Sometimes your child – the most familiar person of all – is radically different from you. The saying going that the apple doesn’t fall far from the tree. But what happens when it does?
Drawing on interviews with over three hundred families, Andrew Solomon documents ordinary people making courageous choices. Difference is potentially isolating, but Far from the Tree celebrates repeated triumphs of human love and compassion to show that the shared experience of difference is what unites us.
What we inherit from our parents can be genetic and it can be cultural, but our personal identities are not necessarily defined by our families, try as they might. This could relate to sexuality, abilities, interests or talents, disabilities or illnesses. Having finished Why Be Happy When You Could Be Normal, in which Jeanette Winterson tells the real story behind the fictionalised account of her childhood and adolescence, Oranges Are Not The Only Fruit, I was already thinking about these ideas which are at the heart of Far from the Tree, March’s Shelf Help selection.
This book is divided into thematic chapters: Son, Deaf, Dwarfs, Downs Syndrome, Autism, Schizophrenia, Disability, Prodigies, Rape, Crime, Transgender and Father. This gives you some idea of the book’s huge scope, based on Solomon’s in-depth and wide-ranging research. It’s possible to read it cover-to-cover as a single entity, or to use it more like a reference text and select sections that are most pertinent at the time.
To give you a better introduction, here is Andrew Solomon’s fantastic recent TED:MED talk:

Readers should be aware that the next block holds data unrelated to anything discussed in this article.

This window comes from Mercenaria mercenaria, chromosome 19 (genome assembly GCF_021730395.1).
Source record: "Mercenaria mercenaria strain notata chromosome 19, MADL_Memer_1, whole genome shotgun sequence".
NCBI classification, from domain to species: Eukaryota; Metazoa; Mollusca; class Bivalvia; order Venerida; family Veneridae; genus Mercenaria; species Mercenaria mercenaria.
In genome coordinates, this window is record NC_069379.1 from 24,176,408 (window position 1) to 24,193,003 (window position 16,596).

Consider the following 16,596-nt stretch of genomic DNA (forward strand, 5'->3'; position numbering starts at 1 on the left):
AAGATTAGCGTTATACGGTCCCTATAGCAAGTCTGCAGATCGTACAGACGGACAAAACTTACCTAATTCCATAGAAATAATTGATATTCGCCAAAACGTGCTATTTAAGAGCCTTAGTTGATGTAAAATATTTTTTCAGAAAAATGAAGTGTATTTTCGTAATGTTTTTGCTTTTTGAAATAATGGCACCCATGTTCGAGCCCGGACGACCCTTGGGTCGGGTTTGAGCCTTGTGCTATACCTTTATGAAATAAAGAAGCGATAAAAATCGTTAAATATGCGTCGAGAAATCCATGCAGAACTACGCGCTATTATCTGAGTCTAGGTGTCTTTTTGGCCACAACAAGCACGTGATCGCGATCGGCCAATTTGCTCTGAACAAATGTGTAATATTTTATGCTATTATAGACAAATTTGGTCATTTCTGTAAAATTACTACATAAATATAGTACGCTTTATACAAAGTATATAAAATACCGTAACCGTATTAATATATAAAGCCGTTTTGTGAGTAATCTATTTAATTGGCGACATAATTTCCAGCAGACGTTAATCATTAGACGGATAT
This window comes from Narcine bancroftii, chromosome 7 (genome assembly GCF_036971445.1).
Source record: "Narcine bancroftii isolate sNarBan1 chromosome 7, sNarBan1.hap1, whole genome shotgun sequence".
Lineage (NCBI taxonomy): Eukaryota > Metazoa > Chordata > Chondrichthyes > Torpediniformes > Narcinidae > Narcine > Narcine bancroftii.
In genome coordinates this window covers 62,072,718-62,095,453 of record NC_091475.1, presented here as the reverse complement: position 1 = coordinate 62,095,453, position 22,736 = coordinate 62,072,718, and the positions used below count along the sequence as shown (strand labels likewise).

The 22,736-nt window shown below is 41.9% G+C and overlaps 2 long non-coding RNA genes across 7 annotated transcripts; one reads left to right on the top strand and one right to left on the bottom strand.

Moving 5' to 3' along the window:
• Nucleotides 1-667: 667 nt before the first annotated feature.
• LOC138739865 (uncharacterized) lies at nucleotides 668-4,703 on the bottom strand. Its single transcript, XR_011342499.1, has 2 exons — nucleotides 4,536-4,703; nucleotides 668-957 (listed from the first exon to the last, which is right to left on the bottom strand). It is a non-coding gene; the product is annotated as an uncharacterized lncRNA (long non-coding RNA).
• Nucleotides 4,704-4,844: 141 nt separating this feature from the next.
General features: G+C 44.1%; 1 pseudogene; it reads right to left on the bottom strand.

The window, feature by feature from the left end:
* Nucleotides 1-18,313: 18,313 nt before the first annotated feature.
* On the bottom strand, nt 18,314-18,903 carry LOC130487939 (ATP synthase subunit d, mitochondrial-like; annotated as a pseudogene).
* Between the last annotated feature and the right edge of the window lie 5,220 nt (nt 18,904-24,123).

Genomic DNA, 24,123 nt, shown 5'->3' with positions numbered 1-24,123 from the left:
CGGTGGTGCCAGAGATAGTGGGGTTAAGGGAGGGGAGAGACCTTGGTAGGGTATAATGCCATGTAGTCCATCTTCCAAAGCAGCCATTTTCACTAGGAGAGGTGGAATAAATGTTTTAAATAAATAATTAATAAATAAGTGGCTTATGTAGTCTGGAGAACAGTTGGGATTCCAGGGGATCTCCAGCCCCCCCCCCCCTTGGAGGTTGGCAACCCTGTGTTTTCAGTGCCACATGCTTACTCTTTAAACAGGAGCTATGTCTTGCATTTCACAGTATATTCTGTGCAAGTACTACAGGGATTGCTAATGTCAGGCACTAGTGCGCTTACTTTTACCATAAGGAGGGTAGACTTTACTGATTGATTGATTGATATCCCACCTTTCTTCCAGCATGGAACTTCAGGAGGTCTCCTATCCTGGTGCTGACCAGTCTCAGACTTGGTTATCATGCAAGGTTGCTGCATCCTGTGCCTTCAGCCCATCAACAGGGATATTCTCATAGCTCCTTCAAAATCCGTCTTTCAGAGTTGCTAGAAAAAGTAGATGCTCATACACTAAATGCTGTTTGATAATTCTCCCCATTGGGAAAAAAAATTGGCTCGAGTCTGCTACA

I’m sure that will have whetted your appetite and it’s certainly given me a great insight into the ideas and motivations behind the book.
You may not know that Far from the Tree was the winner of the Green Carnation Prize, which celebrates LGBT Literature, in 2013. Chair of the judges for 2013, Uli Lenart of Gays the Word, described it as “A work of extraordinary humanity. Life affirming, insightful and profoundly moving. Andrew Solomon continuously makes you reassess what you think. An opus of diversity, resilience and acceptance; Far from the Tree is a book that has the power to make the World a better place.” Fellow judge Kerry Hudson, who was shortlisted for the prize in 2012, said “In the way that the best literature does, Far from the Tree gives access to different worlds and in doing so will change the way you look at things forever. It informs, inspires, moves and entertains. It is the sort of book that makes you grateful to have found it and that remains a gift for a lifetime.”
I’m really looking forward to spending more time with Far from the Tree, and being able to give it the attention that it merits and deserves.